Beyond spending control, Briccetti said The Business Council’s second priority is to promote actions that will lower the cost of doing business in the state. She cited reform of the Scaffold Law which assigns all liability for gravity-related, on-the-job injuries to employers as an example. “New York is the only state that has such a law,” said Briccetti.

The Business Council and other supporters of reforming the law cite the increased cost of liability insurance for contractors that drives up the overall cost of all construction in the state.

Briccetti also said The Business Council opposes new wage mandates and is opposed to the proposed increase in the state minimum wage.

She cited recent U.S. Census data showing the vast percentage of adult poverty is not based on wage levels, but on whether and how much an individual worked. Just 2.7 percent of adults between the ages of 18 and 64 who worked fulltime, regardless of wage, were in poverty.

“The end result will be fewer jobs created and potential job losses that will adversely impact both small businesses and entry level workers. If raising the minimum wage reduces the number of jobs available, it won’t reduce poverty,” said Briccetti.

You can listen to the complete interview by clicking here.

Business Council president and CEO sets legislative agenda

In a wide-ranging interview with reporter David Robinson of the Albany Business Review last week, Heather C. Briccetti, Esq., president and CEO of The Business Council of New York State, discussed her priorities for the 2015 Legislative Session that began last week in Albany.

High on the list are, exercising continued restraint to keep overall state spending growth under 2 percent, retiring the 18-A energy assessment and applying the majority of the state’s estimated $5 billion surplus to infrastructure improvements such as roads, bridges and other public construction.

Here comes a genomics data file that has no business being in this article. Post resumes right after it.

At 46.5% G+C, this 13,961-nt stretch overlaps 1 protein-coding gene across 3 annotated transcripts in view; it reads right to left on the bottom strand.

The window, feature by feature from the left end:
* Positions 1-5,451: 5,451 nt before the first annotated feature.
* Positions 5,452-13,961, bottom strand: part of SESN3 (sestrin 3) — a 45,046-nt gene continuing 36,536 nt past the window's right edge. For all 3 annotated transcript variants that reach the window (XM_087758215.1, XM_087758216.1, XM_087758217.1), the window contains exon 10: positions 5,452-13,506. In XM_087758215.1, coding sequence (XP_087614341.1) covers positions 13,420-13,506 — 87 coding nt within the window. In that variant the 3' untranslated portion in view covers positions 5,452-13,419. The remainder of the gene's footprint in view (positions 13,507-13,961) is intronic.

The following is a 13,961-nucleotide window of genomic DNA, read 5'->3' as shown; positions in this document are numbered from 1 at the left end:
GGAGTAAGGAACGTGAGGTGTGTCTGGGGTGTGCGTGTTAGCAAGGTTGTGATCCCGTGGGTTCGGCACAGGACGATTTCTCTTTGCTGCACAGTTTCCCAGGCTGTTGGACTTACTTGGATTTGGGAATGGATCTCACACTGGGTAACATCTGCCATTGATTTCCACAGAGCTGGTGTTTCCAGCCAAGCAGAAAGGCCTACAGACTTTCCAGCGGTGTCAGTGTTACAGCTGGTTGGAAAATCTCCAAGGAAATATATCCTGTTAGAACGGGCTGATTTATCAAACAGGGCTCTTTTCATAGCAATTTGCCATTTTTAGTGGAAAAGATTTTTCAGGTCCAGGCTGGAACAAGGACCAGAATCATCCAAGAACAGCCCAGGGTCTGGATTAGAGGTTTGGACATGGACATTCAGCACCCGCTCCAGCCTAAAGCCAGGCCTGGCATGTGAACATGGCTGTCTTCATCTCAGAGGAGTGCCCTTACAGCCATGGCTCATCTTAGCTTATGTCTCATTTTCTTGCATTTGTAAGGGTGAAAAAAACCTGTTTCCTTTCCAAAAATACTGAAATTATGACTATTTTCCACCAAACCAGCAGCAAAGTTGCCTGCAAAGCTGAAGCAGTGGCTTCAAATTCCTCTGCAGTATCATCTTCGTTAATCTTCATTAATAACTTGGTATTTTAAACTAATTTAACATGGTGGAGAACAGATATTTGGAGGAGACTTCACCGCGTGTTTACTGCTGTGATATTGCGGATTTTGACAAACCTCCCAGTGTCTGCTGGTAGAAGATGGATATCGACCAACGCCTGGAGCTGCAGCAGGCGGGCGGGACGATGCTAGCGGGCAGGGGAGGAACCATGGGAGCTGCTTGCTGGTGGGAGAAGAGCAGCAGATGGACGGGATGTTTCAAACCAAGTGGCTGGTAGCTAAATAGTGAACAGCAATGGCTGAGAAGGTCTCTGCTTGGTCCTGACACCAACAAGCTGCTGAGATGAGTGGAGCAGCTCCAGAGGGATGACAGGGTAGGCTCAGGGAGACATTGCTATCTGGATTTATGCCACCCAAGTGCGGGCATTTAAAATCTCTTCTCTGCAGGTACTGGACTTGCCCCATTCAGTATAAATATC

You can read the entire interview here.

Casino siting board may consider more applications for Southern Tier

New York’s casino siting board will hold a meeting in Manhattan on January 13 to discuss reopening the bidding process to new applicants for a casino license in the Southern Tier region.

Governor Cuomo earlier requested that the siting board reopen the process for proposals for a casino license in what the Governor described as “the true Southern Tier,” meaning the part of the state adjacent to the Pennsylvania border.

In the statement sent Friday, Gaming Commission chairman Mark Gearan said that helping the Southern Tier met the intent of the state law in allowing casinos in the first place.

“The intent of the gaming statute was to benefit economically distressed Upstate areas experiencing high levels of unemployment. Clearly, the Southern Tier meets this criterion. A process to generate new proposals focused on the Southern Tier may create an additional opportunity to identify an appropriately structured and capitalized gaming facility that could bring the region important economic development and employment,” Gearan said.

Both Gearan and siting board chairman Kevin Law made clear the Board will not consider opening up either the Catskills/Hudson Valley or Capital regions for additional applications. The Board authorized licenses in the Town of Thompson in Sullivan County and in Schenectady County.

The siting board authorized a casino license in the Southern Tier Region in the Seneca County community of Tyre.

Southern Tier businesspeople and elected officials have complained that location, between Syracuse and Rochester, is really part of the Finger Lakes area and will not benefit their region.

Quotable Cuomo

The Glens Falls Post Star’s Maury Thompson researched some of former governor Mario Cuomo’s speeches as part of his paper’s coverage of the death of the former governor, including this from a 1986 address at The Business Council’s Annual Meeting.

“Shouldn’t we be teaching some kind of — God forbid you use the word — morality?”

Some others:

“Know as much about the political facts as you know about the starting line-up of the Super Bowl.” — March 1979 speech to Hudson Falls Chamber of Commerce

“Actually, I should have gotten two loons.” — joking when he announced a large state land acquisition deal at a ceremony in Westport in July 1986 when the Adirondack Council, an environmental group, honored him as Conservationist of the Year. The award is a life-size replica of a loon.